American neoliberalism, in contrast, saw markets as the solution to everything. The best way to deal with the risks of free markets was to place that risk squarely on the shoulders of individuals, so that they would be forced to respond with appropriate personal choices that together would energize the economy.

Neoliberalism Today

It is American-style neoliberalism that we see in ascendancy today, especially in the UK and the US. It consists of a deliberate effort to extend free markets into all social arenas. Back in 1978, Foucault argued that this would mean extending economic analysis into fields that were previously considered non-economic, such as culture and education.

Neoliberalism today does not try to fix the underlying structural causes of social problems. It does not, for instance, seek to solve the problem of homelessness by building affordable housing or by subsidizing rents. Rather, it seeks to create the conditions whereby individuals can be held responsible for their own choices – which, it is argued, have led to them being poor. In economic terms, the goal is to get individuals to produce and consume sufficiently to meet their own requirements and contribute to the economy.

Homo Economicus: Individuals as Entrepreneurs

Foucault argues that the extension of market principles down to the level of the individual leads logically to the neoliberal ideal of the individual as entrepreneur. He argues that extending “the economic mechanisms of the game, the mechanisms of competition and enterprise” into all parts of society will require everyone to be “an enterprise for himself or for his family” (Foucault, 2008, p. 206).

In the neoliberal way of thinking and governing, Foucault argues (p. 225), the focus is not so much on processes and mechanisms in the economy, or even on the individual as a person, but on individuals as enterprises, which are for neoliberals the basic building block of society. Foucault says that the individual is no longer homo sapiens, but homo economicus. By this Foucault does not mean merely that the central concern of neoliberal policy is the exchange of goods and services between individuals. Rather, the central concern is the individual as an entrepreneur of himself, as someone who is concerned to build up his* own capital, who is for himself his own producer and his own source of earnings (p. 226).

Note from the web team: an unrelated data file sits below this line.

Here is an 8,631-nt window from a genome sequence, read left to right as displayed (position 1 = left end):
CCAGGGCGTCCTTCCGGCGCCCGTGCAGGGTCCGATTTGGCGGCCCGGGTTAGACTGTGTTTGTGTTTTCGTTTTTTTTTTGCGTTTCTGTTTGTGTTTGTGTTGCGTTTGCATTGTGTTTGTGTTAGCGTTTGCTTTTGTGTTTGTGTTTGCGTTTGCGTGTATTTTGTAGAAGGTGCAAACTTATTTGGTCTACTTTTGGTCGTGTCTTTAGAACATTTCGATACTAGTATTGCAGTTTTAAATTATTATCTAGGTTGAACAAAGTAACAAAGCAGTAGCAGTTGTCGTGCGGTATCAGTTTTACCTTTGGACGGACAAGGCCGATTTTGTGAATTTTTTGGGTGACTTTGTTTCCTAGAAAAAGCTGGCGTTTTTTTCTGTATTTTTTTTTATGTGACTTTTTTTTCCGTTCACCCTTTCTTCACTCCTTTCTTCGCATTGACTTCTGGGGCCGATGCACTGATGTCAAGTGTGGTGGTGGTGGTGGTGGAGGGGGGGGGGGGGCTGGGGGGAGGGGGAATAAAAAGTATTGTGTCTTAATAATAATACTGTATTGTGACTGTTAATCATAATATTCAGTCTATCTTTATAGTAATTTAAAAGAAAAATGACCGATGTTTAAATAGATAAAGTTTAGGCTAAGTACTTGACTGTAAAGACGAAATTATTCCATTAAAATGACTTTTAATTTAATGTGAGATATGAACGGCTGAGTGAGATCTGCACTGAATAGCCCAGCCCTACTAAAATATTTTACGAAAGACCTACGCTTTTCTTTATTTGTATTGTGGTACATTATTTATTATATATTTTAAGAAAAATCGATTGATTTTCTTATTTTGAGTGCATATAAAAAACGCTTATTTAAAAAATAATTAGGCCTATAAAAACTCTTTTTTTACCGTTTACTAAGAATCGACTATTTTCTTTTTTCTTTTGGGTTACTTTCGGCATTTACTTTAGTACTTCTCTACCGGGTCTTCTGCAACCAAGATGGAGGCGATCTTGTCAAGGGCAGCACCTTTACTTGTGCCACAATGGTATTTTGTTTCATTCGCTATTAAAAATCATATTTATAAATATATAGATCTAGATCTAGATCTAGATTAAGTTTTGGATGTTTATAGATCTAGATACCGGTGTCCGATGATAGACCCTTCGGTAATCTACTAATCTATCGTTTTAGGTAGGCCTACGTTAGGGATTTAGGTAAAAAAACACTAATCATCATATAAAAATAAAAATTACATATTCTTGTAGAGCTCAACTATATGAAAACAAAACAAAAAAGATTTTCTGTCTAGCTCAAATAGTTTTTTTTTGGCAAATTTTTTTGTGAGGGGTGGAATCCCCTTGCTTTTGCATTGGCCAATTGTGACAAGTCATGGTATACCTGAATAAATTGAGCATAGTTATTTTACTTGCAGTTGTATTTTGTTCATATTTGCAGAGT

What this means, to be explicit, is that under neoliberal policies of government, the poor should not be seen as the victims of social and economic forces over which they have no control, but as failed entrepreneurs. The value of an individual human being is his or her future cash flows.

We will see in the next article how this plays out in the financial technologies now colonizing the field of homelessness.

Chipmunk economicus.

Chipmunk economicus.

* Note that I am deliberately using masculine pronouns here. This simply recognizes the inescapable implications of the alignment of fiscal conservatism and social conservatism today, especially evident in the attacks on women’s healthcare in the US. This alignment means, frankly, that women are not valued as economic producers. But don't take my word for it. Read Margaret Atwood yourself.

Photos of chipmunks taken in Yoho Valley in July 2004.

Photo of snowbound tulip taken in Calgary on May 10, 2004. Yes, May 10th. That's Calgary for you.



Foucault, M. (1978). History of Sexuality Volume 1 : An Introduction (R. Hurley, Trans.). New York: Pantheon Books.

Foucault, M. (2008). The Birth of Biopolitics: Lectures at the Collège de France, 1978-79 (G. Burchell, Trans.). Houndmills, UK: Palgrave Macmillan.

Cooper, C., Graham, C., & Himick, D. (2016). Social impact bonds: The securitization of the homeless. Accounting, Organizations and Society, 55, 63–82.